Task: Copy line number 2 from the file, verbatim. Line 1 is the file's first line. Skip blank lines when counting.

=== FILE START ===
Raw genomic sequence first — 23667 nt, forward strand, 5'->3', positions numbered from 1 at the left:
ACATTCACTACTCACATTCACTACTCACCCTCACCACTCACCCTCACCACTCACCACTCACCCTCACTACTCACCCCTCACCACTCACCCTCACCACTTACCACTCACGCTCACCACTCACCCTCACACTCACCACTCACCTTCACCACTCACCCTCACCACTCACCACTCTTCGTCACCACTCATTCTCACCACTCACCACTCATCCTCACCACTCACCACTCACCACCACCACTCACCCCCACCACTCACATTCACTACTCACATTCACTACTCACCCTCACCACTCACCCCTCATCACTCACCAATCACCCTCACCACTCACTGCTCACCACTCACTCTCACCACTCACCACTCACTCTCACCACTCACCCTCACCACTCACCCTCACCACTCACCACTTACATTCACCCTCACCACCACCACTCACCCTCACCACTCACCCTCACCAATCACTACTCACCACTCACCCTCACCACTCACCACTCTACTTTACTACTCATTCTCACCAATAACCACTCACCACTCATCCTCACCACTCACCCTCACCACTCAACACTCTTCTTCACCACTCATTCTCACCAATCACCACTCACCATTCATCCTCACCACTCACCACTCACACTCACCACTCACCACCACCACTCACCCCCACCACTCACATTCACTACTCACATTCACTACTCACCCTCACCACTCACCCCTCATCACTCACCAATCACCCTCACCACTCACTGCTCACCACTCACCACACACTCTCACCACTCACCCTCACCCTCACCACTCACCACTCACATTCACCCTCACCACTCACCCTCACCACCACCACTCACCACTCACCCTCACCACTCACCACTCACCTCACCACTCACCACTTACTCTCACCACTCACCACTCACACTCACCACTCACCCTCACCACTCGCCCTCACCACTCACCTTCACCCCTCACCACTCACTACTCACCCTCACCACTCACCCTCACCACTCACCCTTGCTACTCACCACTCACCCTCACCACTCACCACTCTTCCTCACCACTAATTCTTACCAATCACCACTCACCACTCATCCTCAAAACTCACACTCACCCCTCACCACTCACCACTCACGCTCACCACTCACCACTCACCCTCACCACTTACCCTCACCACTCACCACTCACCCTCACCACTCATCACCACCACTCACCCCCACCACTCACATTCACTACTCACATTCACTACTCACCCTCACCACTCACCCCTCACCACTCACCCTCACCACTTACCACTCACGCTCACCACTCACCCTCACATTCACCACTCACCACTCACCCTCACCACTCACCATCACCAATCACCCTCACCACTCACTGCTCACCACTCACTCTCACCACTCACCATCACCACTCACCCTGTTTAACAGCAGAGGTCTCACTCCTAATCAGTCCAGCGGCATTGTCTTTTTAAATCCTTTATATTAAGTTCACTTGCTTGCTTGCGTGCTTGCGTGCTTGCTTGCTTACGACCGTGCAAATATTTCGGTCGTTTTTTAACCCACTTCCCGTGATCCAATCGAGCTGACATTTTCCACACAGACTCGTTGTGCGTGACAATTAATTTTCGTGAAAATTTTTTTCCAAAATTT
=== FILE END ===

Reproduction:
ACATTCACTACTCACATTCACTACTCACCCTCACCACTCACCCTCACCACTCACCACTCACCCTCACTACTCACCCCTCACCACTCACCCTCACCACTTACCACTCACGCTCACCACTCACCCTCACACTCACCACTCACCTTCACCACTCACCCTCACCACTCACCACTCTTCGTCACCACTCATTCTCACCACTCACCACTCATCCTCACCACTCACCACTCACCACCACCACTCACCCCCACCACTCACATTCACTACTCACATTCACTACTCACCCTCACCACTCACCCCTCATCACTCACCAATCACCCTCACCACTCACTGCTCACCACTCACTCTCACCACTCACCACTCACTCTCACCACTCACCCTCACCACTCACCCTCACCACTCACCACTTACATTCACCCTCACCACCACCACTCACCCTCACCACTCACCCTCACCAATCACTACTCACCACTCACCCTCACCACTCACCACTCTACTTTACTACTCATTCTCACCAATAACCACTCACCACTCATCCTCACCACTCACCCTCACCACTCAACACTCTTCTTCACCACTCATTCTCACCAATCACCACTCACCATTCATCCTCACCACTCACCACTCACACTCACCACTCACCACCACCACTCACCCCCACCACTCACATTCACTACTCACATTCACTACTCACCCTCACCACTCACCCCTCATCACTCACCAATCACCCTCACCACTCACTGCTCACCACTCACCACACACTCTCACCACTCACCCTCACCCTCACCACTCACCACTCACATTCACCCTCACCACTCACCCTCACCACCACCACTCACCACTCACCCTCACCACTCACCACTCACCTCACCACTCACCACTTACTCTCACCACTCACCACTCACACTCACCACTCACCCTCACCACTCGCCCTCACCACTCACCTTCACCCCTCACCACTCACTACTCACCCTCACCACTCACCCTCACCACTCACCCTTGCTACTCACCACTCACCCTCACCACTCACCACTCTTCCTCACCACTAATTCTTACCAATCACCACTCACCACTCATCCTCAAAACTCACACTCACCCCTCACCACTCACCACTCACGCTCACCACTCACCACTCACCCTCACCACTTACCCTCACCACTCACCACTCACCCTCACCACTCATCACCACCACTCACCCCCACCACTCACATTCACTACTCACATTCACTACTCACCCTCACCACTCACCCCTCACCACTCACCCTCACCACTTACCACTCACGCTCACCACTCACCCTCACATTCACCACTCACCACTCACCCTCACCACTCACCATCACCAATCACCCTCACCACTCACTGCTCACCACTCACTCTCACCACTCACCATCACCACTCACCCTGTTTAACAGCAGAGGTCTCACTCCTAATCAGTCCAGCGGCATTGTCTTTTTAAATCCTTTATATTAAGTTCACTTGCTTGCTTGCGTGCTTGCGTGCTTGCTTGCTTACGACCGTGCAAATATTTCGGTCGTTTTTTAACCCACTTCCCGTGATCCAATCGAGCTGACATTTTCCACACAGACTCGTTGTGCGTGACAATTAATTTTCGTGAAAATTTTTTTCCAAAATTT